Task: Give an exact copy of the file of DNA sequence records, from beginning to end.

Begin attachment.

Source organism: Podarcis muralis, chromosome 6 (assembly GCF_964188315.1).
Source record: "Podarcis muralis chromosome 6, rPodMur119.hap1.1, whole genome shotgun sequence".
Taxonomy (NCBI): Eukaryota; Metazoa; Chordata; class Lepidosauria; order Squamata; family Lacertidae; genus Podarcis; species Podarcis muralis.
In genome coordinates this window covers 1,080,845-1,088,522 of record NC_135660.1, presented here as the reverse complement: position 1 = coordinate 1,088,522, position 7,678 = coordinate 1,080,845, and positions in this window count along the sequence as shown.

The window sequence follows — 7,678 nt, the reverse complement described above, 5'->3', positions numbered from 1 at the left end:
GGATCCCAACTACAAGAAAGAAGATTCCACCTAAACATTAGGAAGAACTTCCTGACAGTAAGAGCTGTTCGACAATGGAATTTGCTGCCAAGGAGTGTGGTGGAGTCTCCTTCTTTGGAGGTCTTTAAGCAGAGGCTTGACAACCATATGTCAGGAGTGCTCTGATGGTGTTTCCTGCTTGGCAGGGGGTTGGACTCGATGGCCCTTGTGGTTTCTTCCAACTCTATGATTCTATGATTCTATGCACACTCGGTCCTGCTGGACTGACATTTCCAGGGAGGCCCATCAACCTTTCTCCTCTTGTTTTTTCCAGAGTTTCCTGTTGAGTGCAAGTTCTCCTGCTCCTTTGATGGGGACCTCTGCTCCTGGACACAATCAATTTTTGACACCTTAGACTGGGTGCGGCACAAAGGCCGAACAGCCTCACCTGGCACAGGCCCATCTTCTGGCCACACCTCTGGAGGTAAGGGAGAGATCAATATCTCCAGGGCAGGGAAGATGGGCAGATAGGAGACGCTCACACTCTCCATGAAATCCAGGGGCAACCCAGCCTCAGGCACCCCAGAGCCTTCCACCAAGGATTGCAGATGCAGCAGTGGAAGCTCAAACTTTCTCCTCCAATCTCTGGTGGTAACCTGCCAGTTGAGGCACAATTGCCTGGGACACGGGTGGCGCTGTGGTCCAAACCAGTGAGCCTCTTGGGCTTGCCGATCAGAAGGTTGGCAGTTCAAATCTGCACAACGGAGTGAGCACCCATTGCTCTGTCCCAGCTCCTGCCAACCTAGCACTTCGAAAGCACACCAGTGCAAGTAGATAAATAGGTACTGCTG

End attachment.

Source organism: Podarcis muralis, chromosome 6 (assembly GCF_964188315.1).
Source record: "Podarcis muralis chromosome 6, rPodMur119.hap1.1, whole genome shotgun sequence".
Taxonomy (NCBI): Eukaryota; Metazoa; Chordata; class Lepidosauria; order Squamata; family Lacertidae; genus Podarcis; species Podarcis muralis.
In genome coordinates this window covers 1,080,845-1,088,522 of record NC_135660.1, presented here as the reverse complement: position 1 = coordinate 1,088,522, position 7,678 = coordinate 1,080,845, and positions in this window count along the sequence as shown.

The window sequence follows — 7,678 nt, the reverse complement described above, 5'->3', positions numbered from 1 at the left end:
GGATCCCAACTACAAGAAAGAAGATTCCACCTAAACATTAGGAAGAACTTCCTGACAGTAAGAGCTGTTCGACAATGGAATTTGCTGCCAAGGAGTGTGGTGGAGTCTCCTTCTTTGGAGGTCTTTAAGCAGAGGCTTGACAACCATATGTCAGGAGTGCTCTGATGGTGTTTCCTGCTTGGCAGGGGGTTGGACTCGATGGCCCTTGTGGTTTCTTCCAACTCTATGATTCTATGATTCTATGCACACTCGGTCCTGCTGGACTGACATTTCCAGGGAGGCCCATCAACCTTTCTCCTCTTGTTTTTTCCAGAGTTTCCTGTTGAGTGCAAGTTCTCCTGCTCCTTTGATGGGGACCTCTGCTCCTGGACACAATCAATTTTTGACACCTTAGACTGGGTGCGGCACAAAGGCCGAACAGCCTCACCTGGCACAGGCCCATCTTCTGGCCACACCTCTGGAGGTAAGGGAGAGATCAATATCTCCAGGGCAGGGAAGATGGGCAGATAGGAGACGCTCACACTCTCCATGAAATCCAGGGGCAACCCAGCCTCAGGCACCCCAGAGCCTTCCACCAAGGATTGCAGATGCAGCAGTGGAAGCTCAAACTTTCTCCTCCAATCTCTGGTGGTAACCTGCCAGTTGAGGCACAATTGCCTGGGACACGGGTGGCGCTGTGGTCCAAACCAGTGAGCCTCTTGGGCTTGCCGATCAGAAGGTTGGCAGTTCAAATCTGCACAACGGAGTGAGCACCCATTGCTCTGTCCCAGCTCCTGCCAACCTAGCACTTCGAAAGCACACCAGTGCAAGTAGATAAATAGGTACTGCTG